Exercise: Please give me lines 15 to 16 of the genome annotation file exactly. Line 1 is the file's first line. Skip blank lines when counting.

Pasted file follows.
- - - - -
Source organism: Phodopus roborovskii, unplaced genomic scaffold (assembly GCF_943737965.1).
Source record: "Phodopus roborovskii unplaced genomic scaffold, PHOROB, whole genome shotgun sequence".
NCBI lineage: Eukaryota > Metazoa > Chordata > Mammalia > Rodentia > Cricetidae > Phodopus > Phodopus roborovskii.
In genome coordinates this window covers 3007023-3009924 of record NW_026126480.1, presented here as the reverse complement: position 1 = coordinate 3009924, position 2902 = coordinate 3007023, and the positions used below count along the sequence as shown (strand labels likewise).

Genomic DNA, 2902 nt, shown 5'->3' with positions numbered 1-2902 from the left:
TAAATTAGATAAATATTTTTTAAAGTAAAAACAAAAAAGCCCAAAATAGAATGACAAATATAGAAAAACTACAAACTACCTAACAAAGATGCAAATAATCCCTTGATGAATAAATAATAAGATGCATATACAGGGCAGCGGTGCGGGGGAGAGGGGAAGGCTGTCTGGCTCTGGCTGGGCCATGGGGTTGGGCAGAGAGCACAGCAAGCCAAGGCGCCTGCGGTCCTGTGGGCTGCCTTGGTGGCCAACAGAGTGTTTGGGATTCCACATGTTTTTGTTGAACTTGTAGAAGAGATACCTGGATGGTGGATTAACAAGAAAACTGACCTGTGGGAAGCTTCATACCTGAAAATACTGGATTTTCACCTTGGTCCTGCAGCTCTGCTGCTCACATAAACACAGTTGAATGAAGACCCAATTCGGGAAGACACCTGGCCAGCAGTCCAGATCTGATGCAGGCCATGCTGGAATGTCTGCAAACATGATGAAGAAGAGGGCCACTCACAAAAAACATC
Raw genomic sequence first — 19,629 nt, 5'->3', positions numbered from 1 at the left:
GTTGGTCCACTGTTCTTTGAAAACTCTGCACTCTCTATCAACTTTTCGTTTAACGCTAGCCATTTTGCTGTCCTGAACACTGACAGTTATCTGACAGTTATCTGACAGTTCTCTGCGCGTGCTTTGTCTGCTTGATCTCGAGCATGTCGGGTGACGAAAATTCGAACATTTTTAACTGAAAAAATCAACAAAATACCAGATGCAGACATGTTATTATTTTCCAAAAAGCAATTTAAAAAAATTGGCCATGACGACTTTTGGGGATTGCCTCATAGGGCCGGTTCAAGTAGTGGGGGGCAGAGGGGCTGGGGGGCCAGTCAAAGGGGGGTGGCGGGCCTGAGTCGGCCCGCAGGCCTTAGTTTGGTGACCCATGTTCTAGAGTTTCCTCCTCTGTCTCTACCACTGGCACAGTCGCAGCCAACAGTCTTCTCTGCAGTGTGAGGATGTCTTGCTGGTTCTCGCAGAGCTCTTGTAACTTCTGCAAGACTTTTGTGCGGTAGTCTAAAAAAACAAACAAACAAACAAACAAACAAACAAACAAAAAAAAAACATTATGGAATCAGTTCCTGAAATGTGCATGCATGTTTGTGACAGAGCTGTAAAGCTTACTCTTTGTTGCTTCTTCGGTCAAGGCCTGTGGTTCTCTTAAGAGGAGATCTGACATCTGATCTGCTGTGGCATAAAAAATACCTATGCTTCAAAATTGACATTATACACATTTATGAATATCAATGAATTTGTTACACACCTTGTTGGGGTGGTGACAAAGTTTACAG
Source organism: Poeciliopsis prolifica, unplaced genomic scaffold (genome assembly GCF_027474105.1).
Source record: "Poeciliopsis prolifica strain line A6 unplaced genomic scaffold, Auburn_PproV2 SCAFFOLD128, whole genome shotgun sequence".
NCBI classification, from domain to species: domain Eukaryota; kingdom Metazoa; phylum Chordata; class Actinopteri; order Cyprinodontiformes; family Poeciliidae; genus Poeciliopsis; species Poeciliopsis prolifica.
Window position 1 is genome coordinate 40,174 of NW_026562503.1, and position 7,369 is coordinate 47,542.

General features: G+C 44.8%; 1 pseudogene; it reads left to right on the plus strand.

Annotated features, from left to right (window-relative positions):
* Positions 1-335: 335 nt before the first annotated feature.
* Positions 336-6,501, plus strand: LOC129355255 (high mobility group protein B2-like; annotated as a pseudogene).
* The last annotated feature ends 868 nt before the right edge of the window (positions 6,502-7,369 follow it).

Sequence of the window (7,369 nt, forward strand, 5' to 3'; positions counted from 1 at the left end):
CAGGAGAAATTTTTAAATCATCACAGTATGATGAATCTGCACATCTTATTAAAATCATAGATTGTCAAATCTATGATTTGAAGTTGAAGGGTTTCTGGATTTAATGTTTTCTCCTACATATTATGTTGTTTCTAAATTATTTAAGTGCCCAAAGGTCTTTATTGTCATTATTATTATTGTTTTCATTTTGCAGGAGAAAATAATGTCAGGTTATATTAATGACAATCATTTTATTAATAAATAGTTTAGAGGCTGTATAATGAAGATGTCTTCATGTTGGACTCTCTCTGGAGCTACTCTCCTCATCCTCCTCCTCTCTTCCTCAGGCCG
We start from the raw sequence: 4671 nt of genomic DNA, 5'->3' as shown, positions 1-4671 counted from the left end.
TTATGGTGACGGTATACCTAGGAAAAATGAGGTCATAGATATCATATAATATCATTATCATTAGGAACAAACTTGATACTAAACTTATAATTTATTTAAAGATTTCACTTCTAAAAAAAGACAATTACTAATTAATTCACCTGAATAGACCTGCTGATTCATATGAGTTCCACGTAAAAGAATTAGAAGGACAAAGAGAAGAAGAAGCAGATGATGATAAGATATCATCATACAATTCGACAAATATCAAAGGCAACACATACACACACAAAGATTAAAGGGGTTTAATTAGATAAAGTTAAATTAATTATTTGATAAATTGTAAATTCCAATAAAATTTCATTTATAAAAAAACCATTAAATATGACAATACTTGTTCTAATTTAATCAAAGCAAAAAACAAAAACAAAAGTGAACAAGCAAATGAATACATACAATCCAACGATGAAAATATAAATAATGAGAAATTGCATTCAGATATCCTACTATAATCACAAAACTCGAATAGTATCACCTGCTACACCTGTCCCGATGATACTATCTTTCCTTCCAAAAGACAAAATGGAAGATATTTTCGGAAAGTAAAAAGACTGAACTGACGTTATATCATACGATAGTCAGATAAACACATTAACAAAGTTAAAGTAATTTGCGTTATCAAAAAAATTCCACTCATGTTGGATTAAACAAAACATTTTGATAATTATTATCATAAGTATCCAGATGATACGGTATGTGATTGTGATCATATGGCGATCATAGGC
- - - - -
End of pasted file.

* Positions 1-335: 335 nt before the first annotated feature.
* Positions 336-6,501, plus strand: LOC129355255 (high mobility group protein B2-like; annotated as a pseudogene).